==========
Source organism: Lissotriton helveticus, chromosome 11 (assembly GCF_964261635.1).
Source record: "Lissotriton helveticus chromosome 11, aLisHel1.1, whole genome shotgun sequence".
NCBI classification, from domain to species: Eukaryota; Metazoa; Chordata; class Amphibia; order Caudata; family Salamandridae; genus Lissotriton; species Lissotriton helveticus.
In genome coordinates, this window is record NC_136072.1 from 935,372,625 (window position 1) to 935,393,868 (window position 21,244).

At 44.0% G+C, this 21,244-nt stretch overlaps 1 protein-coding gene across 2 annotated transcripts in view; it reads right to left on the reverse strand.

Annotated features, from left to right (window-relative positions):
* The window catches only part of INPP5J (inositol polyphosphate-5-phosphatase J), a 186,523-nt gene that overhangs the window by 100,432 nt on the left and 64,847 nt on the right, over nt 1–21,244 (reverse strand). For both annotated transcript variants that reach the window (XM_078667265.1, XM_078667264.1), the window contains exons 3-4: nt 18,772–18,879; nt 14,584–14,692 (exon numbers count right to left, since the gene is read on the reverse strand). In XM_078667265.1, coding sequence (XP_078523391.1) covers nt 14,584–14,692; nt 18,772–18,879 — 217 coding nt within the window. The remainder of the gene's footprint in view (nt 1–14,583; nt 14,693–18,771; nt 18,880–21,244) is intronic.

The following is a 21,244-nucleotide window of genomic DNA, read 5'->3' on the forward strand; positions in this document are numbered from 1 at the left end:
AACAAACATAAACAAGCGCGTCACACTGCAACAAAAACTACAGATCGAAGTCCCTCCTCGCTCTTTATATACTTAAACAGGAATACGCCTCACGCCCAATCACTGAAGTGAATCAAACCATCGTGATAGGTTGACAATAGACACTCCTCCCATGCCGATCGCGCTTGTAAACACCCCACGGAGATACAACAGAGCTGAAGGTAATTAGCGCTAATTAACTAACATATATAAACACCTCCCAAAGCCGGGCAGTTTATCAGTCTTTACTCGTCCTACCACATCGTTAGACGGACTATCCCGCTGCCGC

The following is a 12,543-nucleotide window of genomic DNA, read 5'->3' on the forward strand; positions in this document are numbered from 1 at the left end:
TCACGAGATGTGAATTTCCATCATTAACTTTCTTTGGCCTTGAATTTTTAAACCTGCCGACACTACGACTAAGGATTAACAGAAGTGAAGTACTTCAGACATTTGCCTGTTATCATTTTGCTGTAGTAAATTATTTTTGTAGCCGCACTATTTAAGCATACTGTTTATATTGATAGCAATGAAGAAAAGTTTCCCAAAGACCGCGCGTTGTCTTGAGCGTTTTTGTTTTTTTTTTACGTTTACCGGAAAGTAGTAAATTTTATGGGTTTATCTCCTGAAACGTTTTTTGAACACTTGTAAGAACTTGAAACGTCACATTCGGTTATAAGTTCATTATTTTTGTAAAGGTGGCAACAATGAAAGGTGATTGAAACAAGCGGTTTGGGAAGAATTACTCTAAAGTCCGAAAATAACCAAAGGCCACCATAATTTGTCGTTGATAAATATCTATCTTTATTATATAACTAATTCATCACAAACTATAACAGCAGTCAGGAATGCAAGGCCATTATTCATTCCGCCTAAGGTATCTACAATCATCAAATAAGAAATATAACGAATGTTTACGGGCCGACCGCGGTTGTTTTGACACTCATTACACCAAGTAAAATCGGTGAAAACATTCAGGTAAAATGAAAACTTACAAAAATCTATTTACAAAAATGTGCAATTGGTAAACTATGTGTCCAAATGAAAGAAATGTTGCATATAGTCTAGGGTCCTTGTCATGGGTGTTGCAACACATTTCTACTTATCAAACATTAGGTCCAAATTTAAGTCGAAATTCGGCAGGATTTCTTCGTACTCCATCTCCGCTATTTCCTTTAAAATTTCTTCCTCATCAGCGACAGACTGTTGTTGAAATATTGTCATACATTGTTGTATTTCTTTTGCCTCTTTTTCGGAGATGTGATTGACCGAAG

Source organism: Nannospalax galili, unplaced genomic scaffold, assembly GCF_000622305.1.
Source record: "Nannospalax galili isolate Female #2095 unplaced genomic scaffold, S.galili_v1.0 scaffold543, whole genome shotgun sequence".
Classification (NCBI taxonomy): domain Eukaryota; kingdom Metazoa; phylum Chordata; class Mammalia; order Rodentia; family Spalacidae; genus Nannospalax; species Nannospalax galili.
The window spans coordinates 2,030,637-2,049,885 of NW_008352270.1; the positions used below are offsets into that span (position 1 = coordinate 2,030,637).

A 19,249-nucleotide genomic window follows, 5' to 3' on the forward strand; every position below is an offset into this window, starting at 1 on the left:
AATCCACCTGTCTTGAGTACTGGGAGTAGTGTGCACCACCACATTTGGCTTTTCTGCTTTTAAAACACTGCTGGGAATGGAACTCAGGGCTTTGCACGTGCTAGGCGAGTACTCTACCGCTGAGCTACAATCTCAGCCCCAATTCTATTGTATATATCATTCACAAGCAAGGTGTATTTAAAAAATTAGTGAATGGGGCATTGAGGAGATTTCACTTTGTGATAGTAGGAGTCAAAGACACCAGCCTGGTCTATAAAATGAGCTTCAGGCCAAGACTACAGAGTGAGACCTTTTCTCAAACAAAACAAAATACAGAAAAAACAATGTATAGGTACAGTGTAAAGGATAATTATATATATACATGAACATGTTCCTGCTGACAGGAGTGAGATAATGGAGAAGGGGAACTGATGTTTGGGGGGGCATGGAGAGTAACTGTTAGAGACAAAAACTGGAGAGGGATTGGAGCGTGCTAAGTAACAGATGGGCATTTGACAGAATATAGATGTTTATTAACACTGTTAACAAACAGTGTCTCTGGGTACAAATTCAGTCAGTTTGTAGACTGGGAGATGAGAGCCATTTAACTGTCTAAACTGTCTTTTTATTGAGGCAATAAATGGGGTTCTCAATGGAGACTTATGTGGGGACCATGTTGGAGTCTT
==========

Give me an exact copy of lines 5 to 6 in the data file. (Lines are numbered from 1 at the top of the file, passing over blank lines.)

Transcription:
At 44.0% G+C, this 21,244-nt stretch overlaps 1 protein-coding gene across 2 annotated transcripts in view; it reads right to left on the reverse strand.

Annotated features, from left to right (window-relative positions):